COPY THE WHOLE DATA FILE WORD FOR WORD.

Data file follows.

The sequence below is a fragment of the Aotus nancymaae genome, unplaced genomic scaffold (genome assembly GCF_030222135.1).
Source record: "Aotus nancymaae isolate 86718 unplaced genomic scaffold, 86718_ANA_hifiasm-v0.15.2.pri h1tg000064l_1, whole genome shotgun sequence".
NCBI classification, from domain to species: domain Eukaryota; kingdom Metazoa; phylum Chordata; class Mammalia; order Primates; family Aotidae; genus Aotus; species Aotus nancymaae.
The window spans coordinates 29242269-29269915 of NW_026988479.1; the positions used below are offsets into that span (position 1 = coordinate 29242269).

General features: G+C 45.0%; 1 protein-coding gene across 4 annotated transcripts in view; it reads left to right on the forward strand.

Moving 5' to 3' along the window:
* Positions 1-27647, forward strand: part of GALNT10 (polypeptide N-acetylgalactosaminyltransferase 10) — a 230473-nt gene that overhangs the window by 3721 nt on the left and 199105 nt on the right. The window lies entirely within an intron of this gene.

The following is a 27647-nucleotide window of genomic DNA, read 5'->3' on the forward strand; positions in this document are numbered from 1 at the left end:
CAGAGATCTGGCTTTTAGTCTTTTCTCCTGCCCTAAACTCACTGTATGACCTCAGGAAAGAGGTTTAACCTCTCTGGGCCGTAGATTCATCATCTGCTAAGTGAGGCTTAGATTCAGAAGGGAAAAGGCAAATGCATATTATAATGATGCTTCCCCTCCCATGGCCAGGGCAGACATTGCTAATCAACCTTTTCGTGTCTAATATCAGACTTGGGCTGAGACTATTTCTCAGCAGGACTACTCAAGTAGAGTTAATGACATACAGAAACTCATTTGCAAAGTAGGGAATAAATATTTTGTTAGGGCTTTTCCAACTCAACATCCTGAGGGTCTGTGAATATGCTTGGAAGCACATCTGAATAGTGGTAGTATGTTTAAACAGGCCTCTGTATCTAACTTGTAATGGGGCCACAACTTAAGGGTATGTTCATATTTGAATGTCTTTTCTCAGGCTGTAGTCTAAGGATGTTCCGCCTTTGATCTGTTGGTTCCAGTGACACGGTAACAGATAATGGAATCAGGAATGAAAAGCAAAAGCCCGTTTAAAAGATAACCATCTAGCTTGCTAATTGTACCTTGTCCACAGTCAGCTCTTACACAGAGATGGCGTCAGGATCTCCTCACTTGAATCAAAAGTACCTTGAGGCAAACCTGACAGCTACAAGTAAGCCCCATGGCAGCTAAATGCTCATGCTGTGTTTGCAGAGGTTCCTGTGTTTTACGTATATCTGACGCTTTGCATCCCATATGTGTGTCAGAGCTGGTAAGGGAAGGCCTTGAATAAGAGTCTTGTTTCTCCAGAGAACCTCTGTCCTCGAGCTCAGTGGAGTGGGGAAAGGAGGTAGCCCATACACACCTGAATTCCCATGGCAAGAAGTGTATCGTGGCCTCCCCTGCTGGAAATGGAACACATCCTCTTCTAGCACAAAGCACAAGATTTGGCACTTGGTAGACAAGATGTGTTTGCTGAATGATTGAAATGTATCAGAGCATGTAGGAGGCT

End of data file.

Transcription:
The sequence below is a fragment of the Aotus nancymaae genome, unplaced genomic scaffold (genome assembly GCF_030222135.1).
Source record: "Aotus nancymaae isolate 86718 unplaced genomic scaffold, 86718_ANA_hifiasm-v0.15.2.pri h1tg000064l_1, whole genome shotgun sequence".
NCBI classification, from domain to species: domain Eukaryota; kingdom Metazoa; phylum Chordata; class Mammalia; order Primates; family Aotidae; genus Aotus; species Aotus nancymaae.
The window spans coordinates 29242269-29269915 of NW_026988479.1; the positions used below are offsets into that span (position 1 = coordinate 29242269).

General features: G+C 45.0%; 1 protein-coding gene across 4 annotated transcripts in view; it reads left to right on the forward strand.

Moving 5' to 3' along the window:
* Positions 1-27647, forward strand: part of GALNT10 (polypeptide N-acetylgalactosaminyltransferase 10) — a 230473-nt gene that overhangs the window by 3721 nt on the left and 199105 nt on the right. The window lies entirely within an intron of this gene.

The following is a 27647-nucleotide window of genomic DNA, read 5'->3' on the forward strand; positions in this document are numbered from 1 at the left end:
CAGAGATCTGGCTTTTAGTCTTTTCTCCTGCCCTAAACTCACTGTATGACCTCAGGAAAGAGGTTTAACCTCTCTGGGCCGTAGATTCATCATCTGCTAAGTGAGGCTTAGATTCAGAAGGGAAAAGGCAAATGCATATTATAATGATGCTTCCCCTCCCATGGCCAGGGCAGACATTGCTAATCAACCTTTTCGTGTCTAATATCAGACTTGGGCTGAGACTATTTCTCAGCAGGACTACTCAAGTAGAGTTAATGACATACAGAAACTCATTTGCAAAGTAGGGAATAAATATTTTGTTAGGGCTTTTCCAACTCAACATCCTGAGGGTCTGTGAATATGCTTGGAAGCACATCTGAATAGTGGTAGTATGTTTAAACAGGCCTCTGTATCTAACTTGTAATGGGGCCACAACTTAAGGGTATGTTCATATTTGAATGTCTTTTCTCAGGCTGTAGTCTAAGGATGTTCCGCCTTTGATCTGTTGGTTCCAGTGACACGGTAACAGATAATGGAATCAGGAATGAAAAGCAAAAGCCCGTTTAAAAGATAACCATCTAGCTTGCTAATTGTACCTTGTCCACAGTCAGCTCTTACACAGAGATGGCGTCAGGATCTCCTCACTTGAATCAAAAGTACCTTGAGGCAAACCTGACAGCTACAAGTAAGCCCCATGGCAGCTAAATGCTCATGCTGTGTTTGCAGAGGTTCCTGTGTTTTACGTATATCTGACGCTTTGCATCCCATATGTGTGTCAGAGCTGGTAAGGGAAGGCCTTGAATAAGAGTCTTGTTTCTCCAGAGAACCTCTGTCCTCGAGCTCAGTGGAGTGGGGAAAGGAGGTAGCCCATACACACCTGAATTCCCATGGCAAGAAGTGTATCGTGGCCTCCCCTGCTGGAAATGGAACACATCCTCTTCTAGCACAAAGCACAAGATTTGGCACTTGGTAGACAAGATGTGTTTGCTGAATGATTGAAATGTATCAGAGCATGTAGGAGGCT